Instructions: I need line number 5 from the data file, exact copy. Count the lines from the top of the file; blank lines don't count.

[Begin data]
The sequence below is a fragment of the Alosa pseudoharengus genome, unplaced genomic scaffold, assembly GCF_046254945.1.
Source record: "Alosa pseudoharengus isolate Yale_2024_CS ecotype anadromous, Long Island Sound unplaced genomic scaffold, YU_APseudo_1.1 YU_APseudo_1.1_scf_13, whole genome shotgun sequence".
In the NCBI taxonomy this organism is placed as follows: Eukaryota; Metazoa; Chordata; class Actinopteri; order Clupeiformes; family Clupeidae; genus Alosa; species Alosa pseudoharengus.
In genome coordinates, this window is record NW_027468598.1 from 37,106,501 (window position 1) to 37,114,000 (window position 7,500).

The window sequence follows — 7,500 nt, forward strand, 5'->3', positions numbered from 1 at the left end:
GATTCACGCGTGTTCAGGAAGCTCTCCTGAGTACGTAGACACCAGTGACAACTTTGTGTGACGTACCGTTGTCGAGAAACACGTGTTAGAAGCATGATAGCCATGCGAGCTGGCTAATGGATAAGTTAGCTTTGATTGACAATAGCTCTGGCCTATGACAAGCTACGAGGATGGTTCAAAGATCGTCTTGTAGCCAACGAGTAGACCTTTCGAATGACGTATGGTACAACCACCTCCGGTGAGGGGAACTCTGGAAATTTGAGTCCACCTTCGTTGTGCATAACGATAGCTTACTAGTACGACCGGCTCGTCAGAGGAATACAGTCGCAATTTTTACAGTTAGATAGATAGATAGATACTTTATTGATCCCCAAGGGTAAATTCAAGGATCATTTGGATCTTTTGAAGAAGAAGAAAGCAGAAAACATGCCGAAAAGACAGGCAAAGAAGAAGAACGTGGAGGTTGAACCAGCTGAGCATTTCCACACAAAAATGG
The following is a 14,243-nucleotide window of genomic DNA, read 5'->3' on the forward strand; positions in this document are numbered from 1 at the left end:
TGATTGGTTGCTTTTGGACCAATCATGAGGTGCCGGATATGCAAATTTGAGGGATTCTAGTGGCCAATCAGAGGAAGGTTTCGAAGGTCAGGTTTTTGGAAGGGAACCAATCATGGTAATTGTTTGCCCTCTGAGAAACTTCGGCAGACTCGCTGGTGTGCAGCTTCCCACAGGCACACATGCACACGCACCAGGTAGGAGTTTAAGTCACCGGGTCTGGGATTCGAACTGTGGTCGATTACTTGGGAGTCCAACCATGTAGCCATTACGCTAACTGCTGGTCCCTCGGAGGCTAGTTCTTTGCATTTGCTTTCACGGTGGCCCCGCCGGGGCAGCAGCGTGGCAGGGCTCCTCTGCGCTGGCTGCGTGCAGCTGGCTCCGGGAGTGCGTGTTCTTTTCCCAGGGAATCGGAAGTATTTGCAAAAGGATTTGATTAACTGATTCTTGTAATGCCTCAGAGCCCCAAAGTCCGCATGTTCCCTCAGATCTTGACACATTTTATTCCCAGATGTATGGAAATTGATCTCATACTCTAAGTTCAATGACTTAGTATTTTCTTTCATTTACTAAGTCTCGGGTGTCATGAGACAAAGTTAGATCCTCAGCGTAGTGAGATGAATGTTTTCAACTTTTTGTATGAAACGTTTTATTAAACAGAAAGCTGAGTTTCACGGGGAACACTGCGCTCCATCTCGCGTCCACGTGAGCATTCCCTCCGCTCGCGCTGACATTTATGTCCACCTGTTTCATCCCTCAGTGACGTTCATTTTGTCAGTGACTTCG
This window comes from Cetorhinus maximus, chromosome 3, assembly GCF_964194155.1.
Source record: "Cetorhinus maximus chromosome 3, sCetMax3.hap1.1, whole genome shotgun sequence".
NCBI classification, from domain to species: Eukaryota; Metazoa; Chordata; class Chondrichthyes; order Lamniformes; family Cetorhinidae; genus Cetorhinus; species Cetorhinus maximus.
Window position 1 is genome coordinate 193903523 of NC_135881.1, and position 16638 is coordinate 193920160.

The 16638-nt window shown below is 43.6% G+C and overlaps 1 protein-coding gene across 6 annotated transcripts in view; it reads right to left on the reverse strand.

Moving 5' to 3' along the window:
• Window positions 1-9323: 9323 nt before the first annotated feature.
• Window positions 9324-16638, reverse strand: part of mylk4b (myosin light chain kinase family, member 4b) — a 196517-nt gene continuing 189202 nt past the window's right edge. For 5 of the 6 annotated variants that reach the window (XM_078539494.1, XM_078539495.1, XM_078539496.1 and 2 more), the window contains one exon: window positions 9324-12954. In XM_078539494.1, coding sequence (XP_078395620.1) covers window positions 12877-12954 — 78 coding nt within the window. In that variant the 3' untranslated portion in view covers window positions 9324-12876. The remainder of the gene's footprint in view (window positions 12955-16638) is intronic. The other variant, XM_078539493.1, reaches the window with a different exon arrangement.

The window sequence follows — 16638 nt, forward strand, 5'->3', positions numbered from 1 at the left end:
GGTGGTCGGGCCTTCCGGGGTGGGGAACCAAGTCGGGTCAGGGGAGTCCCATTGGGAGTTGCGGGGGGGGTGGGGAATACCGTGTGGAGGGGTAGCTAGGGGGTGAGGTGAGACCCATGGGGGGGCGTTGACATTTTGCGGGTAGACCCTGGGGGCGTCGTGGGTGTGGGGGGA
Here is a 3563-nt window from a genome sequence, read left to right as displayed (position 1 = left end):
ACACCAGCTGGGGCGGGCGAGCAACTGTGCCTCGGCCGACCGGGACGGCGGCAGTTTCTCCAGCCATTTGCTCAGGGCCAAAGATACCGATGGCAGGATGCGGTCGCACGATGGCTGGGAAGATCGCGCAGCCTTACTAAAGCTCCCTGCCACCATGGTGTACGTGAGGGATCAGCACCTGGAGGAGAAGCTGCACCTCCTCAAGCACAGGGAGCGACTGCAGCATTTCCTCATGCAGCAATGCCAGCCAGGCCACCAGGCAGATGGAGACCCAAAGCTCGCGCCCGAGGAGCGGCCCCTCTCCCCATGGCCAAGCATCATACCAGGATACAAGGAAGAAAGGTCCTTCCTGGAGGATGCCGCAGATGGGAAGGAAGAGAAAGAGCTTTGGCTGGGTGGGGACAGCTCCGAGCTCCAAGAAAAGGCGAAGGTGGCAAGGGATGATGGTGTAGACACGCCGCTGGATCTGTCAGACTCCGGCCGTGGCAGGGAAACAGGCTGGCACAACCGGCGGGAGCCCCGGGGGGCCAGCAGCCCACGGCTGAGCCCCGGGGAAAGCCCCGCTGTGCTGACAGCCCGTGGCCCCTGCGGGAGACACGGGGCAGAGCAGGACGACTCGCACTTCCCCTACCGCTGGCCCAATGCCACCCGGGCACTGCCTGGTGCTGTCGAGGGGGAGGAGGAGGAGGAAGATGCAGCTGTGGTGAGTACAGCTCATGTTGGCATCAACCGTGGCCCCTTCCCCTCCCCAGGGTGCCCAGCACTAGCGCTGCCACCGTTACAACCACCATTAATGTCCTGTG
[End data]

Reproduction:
The window sequence follows — 7,500 nt, forward strand, 5'->3', positions numbered from 1 at the left end: